The Lighthouse Site

This past week, our 2018 team began working on the pilot survey of Sugpiaq (Alutiiq)-Russian period historic sites in and around Old Harbor. Our main focus was an archaeological site by the lighthouse, which has several components. The oldest component dates to the Ocean Bay period and is about 4000 years old, while the younger component is from the late Sugpiaq-Russian period, roughly 1855 to 1865 CE.

Aerial photo of the lighthouse site. (PC: Ben Fitzhugh)

Some portions of the lighthouse site were excavated by the Old Harbor Field School in 1995 and 1996 by junior high and high school students in a project directed by Ben Fitzhugh while he was a graduate student at the University of Michigan (Fitzhugh 2001). From these previous excavations, we know that the historic component of the site contains several large house pits (also known as barabaras), a storage shed and a banya (steam bath or sauna). Our goal in returning to the lighthouse site was to map the extent of the site and test how intact the remaining deposits are.

Barabara built by the Old Harbor Field School in 1997. (PC: Ben Fitzhugh)

The intactness of archaeological deposits is key to learning about the past. When the layers of past cultural material have been disturbed by animals, plants, erosion or more modern human activity, it can be difficult to discern activity spaces in the site or understand how people were using the area. In the case of the lighthouse site, there are numerous factors that have altered the natural and cultural depositional layers or strata. These include road construction, digging, bulldozing and the natural processes of erosion. As a result, our exploration of the lighthouse site has yielded few intact deposits, however, we are still able to get a larger picture of the extent of the site.

Setting up the survey line at the lighthouse site. (PC: Ben Fitzhugh)

Our work at the lighthouse site began by laying a survey line, using the lighthouse itself as a reference point. We then used a soil probe and auger at points along the survey line to see the strata beneath the surface. When we found a particularly promising section, we expanded outward perpendicular from the survey line to create a small gridded area of auger and soil probe tests. Due to their small size, augers and soil probes do not turn up much cultural material other than charcoal and small fire cracked rocks, so when we found a spot that we wanted to examine more closely, we had to open a shovel test pit. Our team opened four shovel test pits and found historic ceramic fragments in one of them. Ceramics can often provide accurate dates for an archaeological deposit because specific types and patterns were manufactured at known dates. We will have to look up the pattern on this ceramic, but if it is like the ceramics found here by the Old Harbor Field School in 1995 and 1996, it should give a date of 1855 to 1865 CE, right at the end of Russia’s occupation of Kodiak.

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Jennifer Alexanderoff and Hope Loiselle doing an auger test at the lighthouse site. (PC: Larissa Fitzhugh)

From our explorations, we can tell that there are a couple house pits along the coastline, some of which have side rooms, with great views of the harbor and the Sitkalidak Narrows and easy access to a freshwater stream. With such accommodations, it is no wonder that Sugpiaq people have made this spot their home multiple times over thousands of years, including the present day!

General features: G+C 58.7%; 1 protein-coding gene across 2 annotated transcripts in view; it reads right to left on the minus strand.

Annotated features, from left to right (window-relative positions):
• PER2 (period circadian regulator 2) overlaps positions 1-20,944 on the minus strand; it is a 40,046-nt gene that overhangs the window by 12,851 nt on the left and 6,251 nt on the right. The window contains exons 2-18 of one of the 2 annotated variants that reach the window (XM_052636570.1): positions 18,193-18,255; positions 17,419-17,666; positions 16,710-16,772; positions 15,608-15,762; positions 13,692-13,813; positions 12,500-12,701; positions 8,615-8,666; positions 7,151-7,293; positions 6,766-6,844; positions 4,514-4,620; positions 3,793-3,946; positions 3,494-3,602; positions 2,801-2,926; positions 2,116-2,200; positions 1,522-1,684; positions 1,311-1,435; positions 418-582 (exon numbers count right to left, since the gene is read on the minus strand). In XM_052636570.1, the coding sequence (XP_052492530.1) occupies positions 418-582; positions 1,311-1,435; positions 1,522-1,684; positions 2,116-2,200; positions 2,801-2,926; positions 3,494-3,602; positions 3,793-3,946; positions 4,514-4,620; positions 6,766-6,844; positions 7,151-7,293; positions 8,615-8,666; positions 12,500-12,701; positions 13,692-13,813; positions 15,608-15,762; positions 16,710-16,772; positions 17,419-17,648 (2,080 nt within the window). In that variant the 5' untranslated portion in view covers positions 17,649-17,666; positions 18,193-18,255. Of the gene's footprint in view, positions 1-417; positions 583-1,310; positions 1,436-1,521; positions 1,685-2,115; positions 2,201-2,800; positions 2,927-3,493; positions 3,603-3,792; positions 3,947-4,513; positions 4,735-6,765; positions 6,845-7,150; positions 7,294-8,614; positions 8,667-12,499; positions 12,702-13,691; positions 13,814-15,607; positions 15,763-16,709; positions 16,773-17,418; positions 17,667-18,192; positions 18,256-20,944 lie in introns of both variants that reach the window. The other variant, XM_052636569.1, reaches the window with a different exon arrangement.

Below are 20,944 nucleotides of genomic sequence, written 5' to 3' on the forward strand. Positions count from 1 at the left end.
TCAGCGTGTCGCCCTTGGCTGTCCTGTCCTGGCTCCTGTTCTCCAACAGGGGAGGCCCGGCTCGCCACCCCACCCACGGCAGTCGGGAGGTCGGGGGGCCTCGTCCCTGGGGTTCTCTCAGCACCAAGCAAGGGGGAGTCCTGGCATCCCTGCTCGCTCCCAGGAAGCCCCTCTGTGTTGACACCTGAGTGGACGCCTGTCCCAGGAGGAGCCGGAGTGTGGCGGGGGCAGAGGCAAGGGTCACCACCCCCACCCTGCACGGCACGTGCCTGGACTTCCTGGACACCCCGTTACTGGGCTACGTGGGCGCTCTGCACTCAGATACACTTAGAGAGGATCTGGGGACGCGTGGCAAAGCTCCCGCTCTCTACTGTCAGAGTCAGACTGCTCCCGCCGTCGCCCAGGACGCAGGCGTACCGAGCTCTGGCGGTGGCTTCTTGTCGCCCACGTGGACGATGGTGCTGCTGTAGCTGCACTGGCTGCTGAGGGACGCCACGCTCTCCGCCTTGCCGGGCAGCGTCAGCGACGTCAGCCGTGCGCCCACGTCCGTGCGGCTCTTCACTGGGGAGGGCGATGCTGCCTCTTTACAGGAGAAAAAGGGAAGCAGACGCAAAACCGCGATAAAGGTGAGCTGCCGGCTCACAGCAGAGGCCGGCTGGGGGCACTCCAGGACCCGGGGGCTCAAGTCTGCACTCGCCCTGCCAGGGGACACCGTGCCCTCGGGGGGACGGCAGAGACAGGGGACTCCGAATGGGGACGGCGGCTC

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Hollis Miller, Larissa Fitzhugh and Jennifer Alexanderoff working on a shovel test at the lighthouse site. (PC: Hope Loiselle)


Fitzhugh, Ben. 2001. “Community Archaeology: Old Harbor Style.” In Looking Both Ways: Heritage and Identity of the Alutiiq People, edited by Aron L. Crowell, Amy F. Steffian and Gordon L. Pullar, 132. Fairbanks: University of Alaska Press.

Getting Ready for the Pilot Project

For the past several months, we have been preparing for a pilot research season in Old Harbor. The purpose of the pilot research is to locate and test archaeological sites thought to date to the Russian period. Our testing will consist of surface survey, soil probe, auger and small test pits. These methods will give us a sense of the types of artifacts at each site as well as how much a site has been disturbed. Knowing this information is important in choosing sites to excavate more fully in future field seasons.

To prepare for the pilot research, we consulted some older maps of the Old Harbor region and spoke to members of the community to pinpoint some locations where Sugpiaq people may have lived between 1784 and 1867. Ultimately, we chose 8 sites to explore across Three Saints Bay, Barling Bay and Kiliuda Bay, in addition to one site within the modern boundary of Old Harbor.

Map of Old Harbor region.

In order to get permission to work at these sites, we had to apply for permits from the State of Alaska and the U.S. Fish and Wildlife Service, who own the land on which some of the sites are located. This was a long process because we had to assemble appropriate documentation about our project plans, agreements with museums to take in any collections we generate, our qualifications as archaeologists and detailed maps of the areas we want to visit. In addition to these state and federal permits, we also consulted with Old Harbor Native Corporation, the City of Old Harbor and the Alutiiq Tribe of Old Harbor and received their input and approval for our work.

Now in the final weeks before our departure to Kodiak on August 9, we are making sure we have the supplies we need and reviewing applications for an Old Harbor intern, who will participate in the pilot research.

Keep an eye out for posts about other members of the pilot research team and updates from the field!